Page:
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Bill Gates isn’t too scared about AI


It’s interesting to ask what contribution Gates makes by weighing in now, says Leslie: “With everybody talking about it, we’re kind of saturated.”

Like Gates, Leslie doesn’t dismiss doomer scenarios outright. “Bad actors can take advantage of these technologies and cause catastrophic harms,” he says. “You don’t need to buy into superintelligence, apocalyptic robots or AGI speculation to understand that.”

“But I agree that our immediate concerns should be in addressing the existing risks that derive from the rapid commercialization of generative AI,” says Leslie. “It serves a positive purpose to sort of zoom our lens in and say, ‘Okay, well, what are the immediate concerns?’”

In his post, Gates notes that AI is already a threat to many fundamental areas of society, from elections to education to employment. Of course, such concerns aren’t news. What Gates wants to tell us is that although these threats are serious, we’ve got this: “The best reason to believe that we can manage the risks is that we have done it before.”

In the 1970s and 80s, calculators changed how students learned math, allowing them to focus on what Gates calls the “thinking skills behind arithmetic” rather than the basic arithmetic itself. He now sees apps like ChatGPT doing the same with other subjects.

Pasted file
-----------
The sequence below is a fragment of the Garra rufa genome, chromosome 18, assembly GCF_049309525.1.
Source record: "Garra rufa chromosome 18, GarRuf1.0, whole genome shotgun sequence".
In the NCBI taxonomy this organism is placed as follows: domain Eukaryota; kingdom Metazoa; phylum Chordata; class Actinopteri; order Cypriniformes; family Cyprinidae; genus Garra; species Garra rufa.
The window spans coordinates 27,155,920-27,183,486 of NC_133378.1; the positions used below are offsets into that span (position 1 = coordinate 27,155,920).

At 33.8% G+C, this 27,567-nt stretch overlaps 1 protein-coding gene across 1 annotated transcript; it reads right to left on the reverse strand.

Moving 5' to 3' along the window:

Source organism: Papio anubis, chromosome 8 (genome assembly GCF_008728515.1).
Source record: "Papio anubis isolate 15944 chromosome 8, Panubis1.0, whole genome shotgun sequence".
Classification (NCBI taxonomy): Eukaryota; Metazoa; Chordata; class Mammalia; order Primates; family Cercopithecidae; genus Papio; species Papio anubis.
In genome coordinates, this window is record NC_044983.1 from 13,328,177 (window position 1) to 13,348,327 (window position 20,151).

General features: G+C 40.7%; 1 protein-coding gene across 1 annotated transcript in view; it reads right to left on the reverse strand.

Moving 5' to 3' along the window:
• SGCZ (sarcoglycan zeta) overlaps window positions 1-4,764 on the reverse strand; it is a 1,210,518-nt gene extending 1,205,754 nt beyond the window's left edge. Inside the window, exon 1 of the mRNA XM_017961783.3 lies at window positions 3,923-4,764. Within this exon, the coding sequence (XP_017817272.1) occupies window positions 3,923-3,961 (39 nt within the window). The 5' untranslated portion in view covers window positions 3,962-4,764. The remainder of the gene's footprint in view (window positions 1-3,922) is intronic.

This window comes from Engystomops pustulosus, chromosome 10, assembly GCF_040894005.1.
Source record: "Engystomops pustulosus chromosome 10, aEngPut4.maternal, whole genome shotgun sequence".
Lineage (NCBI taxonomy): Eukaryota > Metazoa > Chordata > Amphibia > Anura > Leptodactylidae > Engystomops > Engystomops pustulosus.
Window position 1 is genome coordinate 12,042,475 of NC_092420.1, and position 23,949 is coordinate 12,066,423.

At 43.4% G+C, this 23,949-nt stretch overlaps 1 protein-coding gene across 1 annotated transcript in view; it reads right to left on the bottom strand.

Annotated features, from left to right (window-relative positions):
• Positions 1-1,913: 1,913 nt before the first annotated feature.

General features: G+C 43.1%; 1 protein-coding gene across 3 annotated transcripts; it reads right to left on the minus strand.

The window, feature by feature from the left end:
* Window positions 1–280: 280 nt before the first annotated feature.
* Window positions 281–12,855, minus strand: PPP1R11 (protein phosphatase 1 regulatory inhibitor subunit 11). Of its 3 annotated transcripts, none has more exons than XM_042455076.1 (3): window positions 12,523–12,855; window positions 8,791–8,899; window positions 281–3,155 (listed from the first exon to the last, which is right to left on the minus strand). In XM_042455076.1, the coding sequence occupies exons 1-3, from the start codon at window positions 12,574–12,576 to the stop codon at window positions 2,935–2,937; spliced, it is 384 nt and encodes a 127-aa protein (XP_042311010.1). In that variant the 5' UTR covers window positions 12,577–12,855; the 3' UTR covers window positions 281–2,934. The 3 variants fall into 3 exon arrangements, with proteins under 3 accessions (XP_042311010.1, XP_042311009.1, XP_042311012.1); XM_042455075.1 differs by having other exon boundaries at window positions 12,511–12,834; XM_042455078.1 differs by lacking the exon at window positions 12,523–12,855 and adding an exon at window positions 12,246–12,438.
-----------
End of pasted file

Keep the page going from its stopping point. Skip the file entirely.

In the 1980s and 90s, word processing and spreadsheet applications changed office work—changes that were driven by Gates’s own company, Microsoft.

Again, Gates looks back at how people adapted and claims that we can do it again. “Word processing applications didn’t do away with office work, but they changed it forever,” he writes. “The shift caused by AI will be a bumpy transition, but there is every reason to think we can reduce the disruption to people’s lives and livelihoods.”

Similarly, with misinformation: we learned how to deal with spam, we can do the same for deepfakes. “Eventually, most people learned to look twice at those emails,” Gates writes. “As the scams got more sophisticated, so did many of their targets. We’ll need to build the same muscle for deepfakes.”



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